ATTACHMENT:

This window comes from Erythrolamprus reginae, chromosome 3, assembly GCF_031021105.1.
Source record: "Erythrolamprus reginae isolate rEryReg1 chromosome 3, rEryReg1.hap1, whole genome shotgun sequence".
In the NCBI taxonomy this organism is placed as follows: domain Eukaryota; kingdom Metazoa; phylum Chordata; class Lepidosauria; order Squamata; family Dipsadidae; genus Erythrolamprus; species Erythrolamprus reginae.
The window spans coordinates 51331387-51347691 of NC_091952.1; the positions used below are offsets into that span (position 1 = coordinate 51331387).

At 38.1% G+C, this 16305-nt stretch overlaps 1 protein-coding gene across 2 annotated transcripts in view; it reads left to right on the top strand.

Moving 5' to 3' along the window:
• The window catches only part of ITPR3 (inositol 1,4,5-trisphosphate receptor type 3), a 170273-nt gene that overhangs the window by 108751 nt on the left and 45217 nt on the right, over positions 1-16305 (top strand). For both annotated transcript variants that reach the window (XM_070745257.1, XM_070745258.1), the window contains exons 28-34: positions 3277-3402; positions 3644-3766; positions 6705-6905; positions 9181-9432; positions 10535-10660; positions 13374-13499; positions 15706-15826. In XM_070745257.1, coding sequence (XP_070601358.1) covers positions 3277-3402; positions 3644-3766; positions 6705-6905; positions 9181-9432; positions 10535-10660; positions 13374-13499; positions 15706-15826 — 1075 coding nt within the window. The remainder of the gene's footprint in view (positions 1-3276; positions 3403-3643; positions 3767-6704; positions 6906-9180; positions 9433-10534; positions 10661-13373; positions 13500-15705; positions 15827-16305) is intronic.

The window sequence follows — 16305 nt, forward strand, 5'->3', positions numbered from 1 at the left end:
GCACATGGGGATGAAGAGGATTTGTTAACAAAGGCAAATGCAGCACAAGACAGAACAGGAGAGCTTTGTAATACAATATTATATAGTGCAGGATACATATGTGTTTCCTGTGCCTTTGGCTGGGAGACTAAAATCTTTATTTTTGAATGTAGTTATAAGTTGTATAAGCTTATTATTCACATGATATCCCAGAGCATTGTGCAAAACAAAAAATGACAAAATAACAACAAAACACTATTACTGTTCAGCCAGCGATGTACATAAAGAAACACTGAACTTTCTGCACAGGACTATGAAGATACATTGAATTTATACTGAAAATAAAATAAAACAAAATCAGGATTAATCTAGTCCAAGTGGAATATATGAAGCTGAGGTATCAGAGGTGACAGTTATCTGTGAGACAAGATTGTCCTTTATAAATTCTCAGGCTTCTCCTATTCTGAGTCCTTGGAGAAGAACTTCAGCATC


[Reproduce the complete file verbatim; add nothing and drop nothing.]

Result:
This window comes from Erythrolamprus reginae, chromosome 3, assembly GCF_031021105.1.
Source record: "Erythrolamprus reginae isolate rEryReg1 chromosome 3, rEryReg1.hap1, whole genome shotgun sequence".
In the NCBI taxonomy this organism is placed as follows: domain Eukaryota; kingdom Metazoa; phylum Chordata; class Lepidosauria; order Squamata; family Dipsadidae; genus Erythrolamprus; species Erythrolamprus reginae.
The window spans coordinates 51331387-51347691 of NC_091952.1; the positions used below are offsets into that span (position 1 = coordinate 51331387).

At 38.1% G+C, this 16305-nt stretch overlaps 1 protein-coding gene across 2 annotated transcripts in view; it reads left to right on the top strand.

Moving 5' to 3' along the window:
• The window catches only part of ITPR3 (inositol 1,4,5-trisphosphate receptor type 3), a 170273-nt gene that overhangs the window by 108751 nt on the left and 45217 nt on the right, over positions 1-16305 (top strand). For both annotated transcript variants that reach the window (XM_070745257.1, XM_070745258.1), the window contains exons 28-34: positions 3277-3402; positions 3644-3766; positions 6705-6905; positions 9181-9432; positions 10535-10660; positions 13374-13499; positions 15706-15826. In XM_070745257.1, coding sequence (XP_070601358.1) covers positions 3277-3402; positions 3644-3766; positions 6705-6905; positions 9181-9432; positions 10535-10660; positions 13374-13499; positions 15706-15826 — 1075 coding nt within the window. The remainder of the gene's footprint in view (positions 1-3276; positions 3403-3643; positions 3767-6704; positions 6906-9180; positions 9433-10534; positions 10661-13373; positions 13500-15705; positions 15827-16305) is intronic.

The window sequence follows — 16305 nt, forward strand, 5'->3', positions numbered from 1 at the left end:
GCACATGGGGATGAAGAGGATTTGTTAACAAAGGCAAATGCAGCACAAGACAGAACAGGAGAGCTTTGTAATACAATATTATATAGTGCAGGATACATATGTGTTTCCTGTGCCTTTGGCTGGGAGACTAAAATCTTTATTTTTGAATGTAGTTATAAGTTGTATAAGCTTATTATTCACATGATATCCCAGAGCATTGTGCAAAACAAAAAATGACAAAATAACAACAAAACACTATTACTGTTCAGCCAGCGATGTACATAAAGAAACACTGAACTTTCTGCACAGGACTATGAAGATACATTGAATTTATACTGAAAATAAAATAAAACAAAATCAGGATTAATCTAGTCCAAGTGGAATATATGAAGCTGAGGTATCAGAGGTGACAGTTATCTGTGAGACAAGATTGTCCTTTATAAATTCTCAGGCTTCTCCTATTCTGAGTCCTTGGAGAAGAACTTCAGCATC